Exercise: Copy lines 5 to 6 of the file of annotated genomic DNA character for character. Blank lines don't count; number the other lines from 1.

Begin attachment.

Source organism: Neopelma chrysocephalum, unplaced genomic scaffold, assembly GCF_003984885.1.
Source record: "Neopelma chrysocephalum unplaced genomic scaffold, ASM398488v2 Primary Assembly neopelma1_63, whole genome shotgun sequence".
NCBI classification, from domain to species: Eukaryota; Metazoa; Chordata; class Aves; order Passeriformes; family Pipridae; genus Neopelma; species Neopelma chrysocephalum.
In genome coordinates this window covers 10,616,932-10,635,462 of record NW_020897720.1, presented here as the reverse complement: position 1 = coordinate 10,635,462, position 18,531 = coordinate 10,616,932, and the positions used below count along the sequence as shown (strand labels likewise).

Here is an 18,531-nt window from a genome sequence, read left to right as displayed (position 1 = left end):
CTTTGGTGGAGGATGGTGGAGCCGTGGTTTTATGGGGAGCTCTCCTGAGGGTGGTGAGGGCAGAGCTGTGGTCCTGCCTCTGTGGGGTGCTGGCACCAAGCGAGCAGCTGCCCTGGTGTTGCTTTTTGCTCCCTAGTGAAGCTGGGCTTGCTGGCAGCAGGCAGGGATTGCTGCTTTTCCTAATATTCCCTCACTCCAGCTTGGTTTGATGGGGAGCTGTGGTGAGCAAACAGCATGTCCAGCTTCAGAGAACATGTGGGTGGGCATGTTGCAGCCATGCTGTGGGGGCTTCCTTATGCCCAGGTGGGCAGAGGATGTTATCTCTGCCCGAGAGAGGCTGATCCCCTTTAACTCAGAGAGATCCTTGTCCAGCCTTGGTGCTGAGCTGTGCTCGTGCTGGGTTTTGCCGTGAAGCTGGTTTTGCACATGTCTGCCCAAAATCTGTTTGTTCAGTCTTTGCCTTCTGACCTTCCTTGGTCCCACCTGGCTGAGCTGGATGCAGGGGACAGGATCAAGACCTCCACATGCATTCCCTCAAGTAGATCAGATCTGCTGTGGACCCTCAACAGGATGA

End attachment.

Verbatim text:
Here is an 18,531-nt window from a genome sequence, read left to right as displayed (position 1 = left end):
CTTTGGTGGAGGATGGTGGAGCCGTGGTTTTATGGGGAGCTCTCCTGAGGGTGGTGAGGGCAGAGCTGTGGTCCTGCCTCTGTGGGGTGCTGGCACCAAGCGAGCAGCTGCCCTGGTGTTGCTTTTTGCTCCCTAGTGAAGCTGGGCTTGCTGGCAGCAGGCAGGGATTGCTGCTTTTCCTAATATTCCCTCACTCCAGCTTGGTTTGATGGGGAGCTGTGGTGAGCAAACAGCATGTCCAGCTTCAGAGAACATGTGGGTGGGCATGTTGCAGCCATGCTGTGGGGGCTTCCTTATGCCCAGGTGGGCAGAGGATGTTATCTCTGCCCGAGAGAGGCTGATCCCCTTTAACTCAGAGAGATCCTTGTCCAGCCTTGGTGCTGAGCTGTGCTCGTGCTGGGTTTTGCCGTGAAGCTGGTTTTGCACATGTCTGCCCAAAATCTGTTTGTTCAGTCTTTGCCTTCTGACCTTCCTTGGTCCCACCTGGCTGAGCTGGATGCAGGGGACAGGATCAAGACCTCCACATGCATTCCCTCAAGTAGATCAGATCTGCTGTGGACCCTCAACAGGATGA